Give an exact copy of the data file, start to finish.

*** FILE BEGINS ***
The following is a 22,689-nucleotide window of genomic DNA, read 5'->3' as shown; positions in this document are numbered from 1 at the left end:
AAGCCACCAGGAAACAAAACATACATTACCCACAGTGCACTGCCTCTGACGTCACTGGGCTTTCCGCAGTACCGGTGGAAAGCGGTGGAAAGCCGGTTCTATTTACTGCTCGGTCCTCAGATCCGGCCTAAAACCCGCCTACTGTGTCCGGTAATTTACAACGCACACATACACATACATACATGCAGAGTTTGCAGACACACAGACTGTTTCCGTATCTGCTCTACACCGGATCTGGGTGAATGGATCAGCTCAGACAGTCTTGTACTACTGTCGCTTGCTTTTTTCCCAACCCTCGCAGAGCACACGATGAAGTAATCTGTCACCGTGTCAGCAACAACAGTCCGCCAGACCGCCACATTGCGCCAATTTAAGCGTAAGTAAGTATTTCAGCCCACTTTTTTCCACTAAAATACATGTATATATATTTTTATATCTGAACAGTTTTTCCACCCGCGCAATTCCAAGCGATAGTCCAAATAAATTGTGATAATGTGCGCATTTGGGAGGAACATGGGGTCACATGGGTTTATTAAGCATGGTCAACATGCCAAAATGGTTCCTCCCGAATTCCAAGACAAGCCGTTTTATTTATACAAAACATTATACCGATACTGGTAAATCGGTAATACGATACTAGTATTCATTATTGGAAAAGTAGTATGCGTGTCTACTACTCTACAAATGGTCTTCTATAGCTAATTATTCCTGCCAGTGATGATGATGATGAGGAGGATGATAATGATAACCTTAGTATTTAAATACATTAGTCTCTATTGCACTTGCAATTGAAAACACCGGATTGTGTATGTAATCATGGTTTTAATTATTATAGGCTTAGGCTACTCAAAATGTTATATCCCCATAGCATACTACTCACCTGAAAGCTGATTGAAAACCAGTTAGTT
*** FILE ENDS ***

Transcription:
The following is a 22,689-nucleotide window of genomic DNA, read 5'->3' as shown; positions in this document are numbered from 1 at the left end:
AAGCCACCAGGAAACAAAACATACATTACCCACAGTGCACTGCCTCTGACGTCACTGGGCTTTCCGCAGTACCGGTGGAAAGCGGTGGAAAGCCGGTTCTATTTACTGCTCGGTCCTCAGATCCGGCCTAAAACCCGCCTACTGTGTCCGGTAATTTACAACGCACACATACACATACATACATGCAGAGTTTGCAGACACACAGACTGTTTCCGTATCTGCTCTACACCGGATCTGGGTGAATGGATCAGCTCAGACAGTCTTGTACTACTGTCGCTTGCTTTTTTCCCAACCCTCGCAGAGCACACGATGAAGTAATCTGTCACCGTGTCAGCAACAACAGTCCGCCAGACCGCCACATTGCGCCAATTTAAGCGTAAGTAAGTATTTCAGCCCACTTTTTTCCACTAAAATACATGTATATATATTTTTATATCTGAACAGTTTTTCCACCCGCGCAATTCCAAGCGATAGTCCAAATAAATTGTGATAATGTGCGCATTTGGGAGGAACATGGGGTCACATGGGTTTATTAAGCATGGTCAACATGCCAAAATGGTTCCTCCCGAATTCCAAGACAAGCCGTTTTATTTATACAAAACATTATACCGATACTGGTAAATCGGTAATACGATACTAGTATTCATTATTGGAAAAGTAGTATGCGTGTCTACTACTCTACAAATGGTCTTCTATAGCTAATTATTCCTGCCAGTGATGATGATGATGAGGAGGATGATAATGATAACCTTAGTATTTAAATACATTAGTCTCTATTGCACTTGCAATTGAAAACACCGGATTGTGTATGTAATCATGGTTTTAATTATTATAGGCTTAGGCTACTCAAAATGTTATATCCCCATAGCATACTACTCACCTGAAAGCTGATTGAAAACCAGTTAGTT